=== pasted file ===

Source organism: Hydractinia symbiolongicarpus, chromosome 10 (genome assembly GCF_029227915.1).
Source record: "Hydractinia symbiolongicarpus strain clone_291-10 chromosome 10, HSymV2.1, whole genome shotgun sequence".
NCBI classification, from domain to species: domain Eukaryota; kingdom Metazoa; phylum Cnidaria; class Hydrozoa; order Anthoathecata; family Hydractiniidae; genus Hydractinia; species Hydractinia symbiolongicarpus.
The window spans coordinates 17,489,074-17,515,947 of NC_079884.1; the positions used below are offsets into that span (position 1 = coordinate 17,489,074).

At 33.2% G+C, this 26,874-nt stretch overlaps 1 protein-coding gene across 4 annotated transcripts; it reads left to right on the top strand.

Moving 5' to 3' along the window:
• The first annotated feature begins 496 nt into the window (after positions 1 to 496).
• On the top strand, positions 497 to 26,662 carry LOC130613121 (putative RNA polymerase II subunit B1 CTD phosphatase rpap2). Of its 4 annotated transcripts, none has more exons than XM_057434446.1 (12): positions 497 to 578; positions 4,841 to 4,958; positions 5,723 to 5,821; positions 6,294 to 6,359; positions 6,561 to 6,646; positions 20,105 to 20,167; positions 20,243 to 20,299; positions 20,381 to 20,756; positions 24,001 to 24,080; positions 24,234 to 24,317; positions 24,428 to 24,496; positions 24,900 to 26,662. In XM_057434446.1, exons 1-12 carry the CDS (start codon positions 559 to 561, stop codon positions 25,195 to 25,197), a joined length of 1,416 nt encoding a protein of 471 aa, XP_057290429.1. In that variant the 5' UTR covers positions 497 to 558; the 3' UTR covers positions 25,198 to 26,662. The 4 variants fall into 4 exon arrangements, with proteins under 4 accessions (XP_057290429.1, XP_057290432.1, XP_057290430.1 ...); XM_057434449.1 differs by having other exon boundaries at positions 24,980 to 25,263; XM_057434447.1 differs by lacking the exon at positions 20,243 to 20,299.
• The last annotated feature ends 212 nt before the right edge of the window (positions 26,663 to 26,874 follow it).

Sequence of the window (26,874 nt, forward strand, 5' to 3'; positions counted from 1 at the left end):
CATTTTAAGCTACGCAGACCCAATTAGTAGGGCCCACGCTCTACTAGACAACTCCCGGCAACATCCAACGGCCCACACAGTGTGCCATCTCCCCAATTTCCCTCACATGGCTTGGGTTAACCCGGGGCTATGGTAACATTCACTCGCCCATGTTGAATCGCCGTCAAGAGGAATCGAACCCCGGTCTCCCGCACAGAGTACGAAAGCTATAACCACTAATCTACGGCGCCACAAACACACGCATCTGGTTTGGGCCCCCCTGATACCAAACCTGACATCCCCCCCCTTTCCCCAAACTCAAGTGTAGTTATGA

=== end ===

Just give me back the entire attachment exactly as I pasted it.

Source organism: Hydractinia symbiolongicarpus, chromosome 10 (genome assembly GCF_029227915.1).
Source record: "Hydractinia symbiolongicarpus strain clone_291-10 chromosome 10, HSymV2.1, whole genome shotgun sequence".
NCBI classification, from domain to species: domain Eukaryota; kingdom Metazoa; phylum Cnidaria; class Hydrozoa; order Anthoathecata; family Hydractiniidae; genus Hydractinia; species Hydractinia symbiolongicarpus.
The window spans coordinates 17,489,074-17,515,947 of NC_079884.1; the positions used below are offsets into that span (position 1 = coordinate 17,489,074).

At 33.2% G+C, this 26,874-nt stretch overlaps 1 protein-coding gene across 4 annotated transcripts; it reads left to right on the top strand.

Moving 5' to 3' along the window:
• The first annotated feature begins 496 nt into the window (after positions 1 to 496).
• On the top strand, positions 497 to 26,662 carry LOC130613121 (putative RNA polymerase II subunit B1 CTD phosphatase rpap2). Of its 4 annotated transcripts, none has more exons than XM_057434446.1 (12): positions 497 to 578; positions 4,841 to 4,958; positions 5,723 to 5,821; positions 6,294 to 6,359; positions 6,561 to 6,646; positions 20,105 to 20,167; positions 20,243 to 20,299; positions 20,381 to 20,756; positions 24,001 to 24,080; positions 24,234 to 24,317; positions 24,428 to 24,496; positions 24,900 to 26,662. In XM_057434446.1, exons 1-12 carry the CDS (start codon positions 559 to 561, stop codon positions 25,195 to 25,197), a joined length of 1,416 nt encoding a protein of 471 aa, XP_057290429.1. In that variant the 5' UTR covers positions 497 to 558; the 3' UTR covers positions 25,198 to 26,662. The 4 variants fall into 4 exon arrangements, with proteins under 4 accessions (XP_057290429.1, XP_057290432.1, XP_057290430.1 ...); XM_057434449.1 differs by having other exon boundaries at positions 24,980 to 25,263; XM_057434447.1 differs by lacking the exon at positions 20,243 to 20,299.
• The last annotated feature ends 212 nt before the right edge of the window (positions 26,663 to 26,874 follow it).

Sequence of the window (26,874 nt, forward strand, 5' to 3'; positions counted from 1 at the left end):
CATTTTAAGCTACGCAGACCCAATTAGTAGGGCCCACGCTCTACTAGACAACTCCCGGCAACATCCAACGGCCCACACAGTGTGCCATCTCCCCAATTTCCCTCACATGGCTTGGGTTAACCCGGGGCTATGGTAACATTCACTCGCCCATGTTGAATCGCCGTCAAGAGGAATCGAACCCCGGTCTCCCGCACAGAGTACGAAAGCTATAACCACTAATCTACGGCGCCACAAACACACGCATCTGGTTTGGGCCCCCCTGATACCAAACCTGACATCCCCCCCCTTTCCCCAAACTCAAGTGTAGTTATGA